GSC Goes Barefoot to Raise Nike Contract Concerns

GEORGETOWN SOLIDARITY COMMITTEE The Georgetown Solidarity Committee encouraged students to go barefoot to raise awareness about Nike’s alleged workers’ rights violations, as contract negotiations between the university and the company continue.

GEORGETOWN SOLIDARITY COMMITTEE
The Georgetown Solidarity Committee encouraged students to go barefoot to raise awareness about Nike’s alleged workers’ rights violations, as contract negotiations between the university and the company continue.

Students are going barefoot to raise awareness for workers’ rights violations committed by Nike, a licensee of the university, as part of a demonstration arranged by the workers’ rights advocacy group Georgetown Solidarity Committee from Wednesday to Friday.

The university has been in contract negotiations with Nike to allow the company to use the school’s name and logo before the conrtact expires Dec. 31. GSC has advocated for Nike to sign the Code of Conduct for University Licensees, which is a requirement for all university vendors, before renewing the contract.

As part of the three-day demonstration publicized on Facebook, named “Better Barefoot Than Nike,” GSC has requested that senior university administrators, including University President John J. DeGioia and his Chief of Staff Joseph Ferrara, take off their shoes.

No university administrators have participated in the demonstration as of 2:30 a.m.

The code of conduct for licensees includes several clauses related to labor standards, including wages and benefits, health and safety and harassment and abuse. The code also stipulates that workers will cooperate with the Workers’ Rights Consortium, which helps enforce Georgetown’s and other universities’ code of conduct.

Nike has so far declined to sign the code. In a Nov. 17, 2015 memo to member universities including Georgetown, the Workers’ Rights Consortium said that Nike had rejected a request to inspect the Hansae factory, a Nike factory in Vietnam.

Nike has also been criticized for making use of child labor overseas, in addition to other workers’ rights violations.

According to Lillian Ryan (COL ’18), who is participating in the demonstration and is a former member of the nine-person university licensing oversight committee, which advises the university on issues related to licensing, there are also reports of Nike firing pregnant women and unsafe work conditions.

The LOC recommended in late March 2016 that the university require Nike to sign its code of conduct and that Nike open its factories to the WRC.

GSC member David Kilbridge (COL ’20) said the campaign aims to hold both Nike and Georgetown accountable.

“I don’t really feel good necessarily being a part of an institution, being a part of a university, that either explicitly or implicitly, through its contract with Nike, supports the mistreatment of workers this way,” Ryan said. “When it comes to this protest, I think what we’re trying to do is raise awareness, both among the students and among the staff, that we are not OK with this.”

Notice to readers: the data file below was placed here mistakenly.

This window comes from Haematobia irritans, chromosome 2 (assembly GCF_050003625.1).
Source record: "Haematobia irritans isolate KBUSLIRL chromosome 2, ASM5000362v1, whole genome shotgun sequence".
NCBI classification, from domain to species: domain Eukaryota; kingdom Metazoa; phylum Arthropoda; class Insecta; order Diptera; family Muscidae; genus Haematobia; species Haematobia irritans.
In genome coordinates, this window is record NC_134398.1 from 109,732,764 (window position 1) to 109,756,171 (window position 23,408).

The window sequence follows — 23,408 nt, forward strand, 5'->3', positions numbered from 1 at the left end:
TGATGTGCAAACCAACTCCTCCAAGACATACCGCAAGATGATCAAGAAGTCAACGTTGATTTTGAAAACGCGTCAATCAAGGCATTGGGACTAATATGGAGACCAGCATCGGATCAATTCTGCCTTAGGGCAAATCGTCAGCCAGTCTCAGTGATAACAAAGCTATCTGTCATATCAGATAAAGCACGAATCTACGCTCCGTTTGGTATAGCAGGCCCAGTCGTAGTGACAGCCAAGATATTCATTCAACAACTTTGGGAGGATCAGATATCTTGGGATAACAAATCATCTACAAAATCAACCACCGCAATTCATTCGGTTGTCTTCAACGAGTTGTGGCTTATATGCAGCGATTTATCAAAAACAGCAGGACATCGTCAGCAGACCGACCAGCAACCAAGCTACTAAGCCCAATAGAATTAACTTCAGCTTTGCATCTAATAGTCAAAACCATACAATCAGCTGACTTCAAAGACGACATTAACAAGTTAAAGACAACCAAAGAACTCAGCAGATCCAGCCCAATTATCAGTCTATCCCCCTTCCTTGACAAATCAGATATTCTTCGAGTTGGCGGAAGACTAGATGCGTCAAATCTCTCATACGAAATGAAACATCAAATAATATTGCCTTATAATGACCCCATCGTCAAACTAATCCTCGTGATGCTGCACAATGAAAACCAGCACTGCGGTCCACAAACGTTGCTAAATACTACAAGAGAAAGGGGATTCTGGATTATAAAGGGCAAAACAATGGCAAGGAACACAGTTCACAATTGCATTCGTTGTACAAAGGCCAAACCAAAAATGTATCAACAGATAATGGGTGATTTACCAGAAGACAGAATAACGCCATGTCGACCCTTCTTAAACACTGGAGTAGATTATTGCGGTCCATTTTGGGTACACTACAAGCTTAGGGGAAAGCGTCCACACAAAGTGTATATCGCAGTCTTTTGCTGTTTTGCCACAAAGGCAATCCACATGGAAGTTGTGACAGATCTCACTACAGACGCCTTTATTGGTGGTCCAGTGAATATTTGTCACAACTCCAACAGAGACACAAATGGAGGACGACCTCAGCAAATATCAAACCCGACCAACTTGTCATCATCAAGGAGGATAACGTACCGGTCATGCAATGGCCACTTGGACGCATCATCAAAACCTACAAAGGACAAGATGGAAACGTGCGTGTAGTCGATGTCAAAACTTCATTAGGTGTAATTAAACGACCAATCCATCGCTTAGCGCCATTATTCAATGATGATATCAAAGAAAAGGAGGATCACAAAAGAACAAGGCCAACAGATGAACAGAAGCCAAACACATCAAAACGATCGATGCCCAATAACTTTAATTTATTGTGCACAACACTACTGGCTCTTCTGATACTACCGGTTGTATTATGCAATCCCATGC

Ryan said Nike must pledge to share Georgetown’s values before the contract is renewed.

“It’s all part of a process that we want Nike to be able to sign onto our code of conduct. They need to share our values, or we don’t want the Georgetown name on their brand,” Ryan said.

GSC member Kory Stuer (COL ’19), who is participating in the protest, said Georgetown, as a leader within the university community on workers’ rights, needs to set a good example with its policies.

“Georgetown, on issues about workers’ and labor rights, has been a leader nationally for years. If Georgetown decides to work with Nike, other schools will follow suit and act like this behavior is acceptable,” Stuer said.

According to Ryan, the code of conduct should be the minimum requirement for companies working with Georgetown.

“Nike should either sign the code of conduct or be cut as a licensee,” Ryan said. “The particular area in the code of conduct we’re focused on is the monitoring by the workers’ rights consortium. But I think it’s pretty easy. All our licensees have signed the code of conduct except for Nike.”

Stuer said going barefoot is an easy yet provocative way to draw attention to this issue.

“The act of going barefoot is so simple to ask of students,” Stuer said. “It might be a little bit uncomfortable to walk around in the cold and on the hard concrete, but to compare that to what workers have to go through in order to produce Georgetown products, it’s nothing. We’re not passing out from heat exhaustion, or being systematically fired because of a pregnancy.”

Ryan said she hopes the campaign will force the university to take concrete action in addressing the issue with Nike.

“We want the university to be tougher. It seems like the university is receptive. They hear where we’re coming from, but it hasn’t been translated into action, and it’s been a year,” Ryan said. “We’ve held multiple actions and I think both the university and Nike are stringing things out. We want to show that students really care about this enough to go out barefoot in the snow and the rain.”

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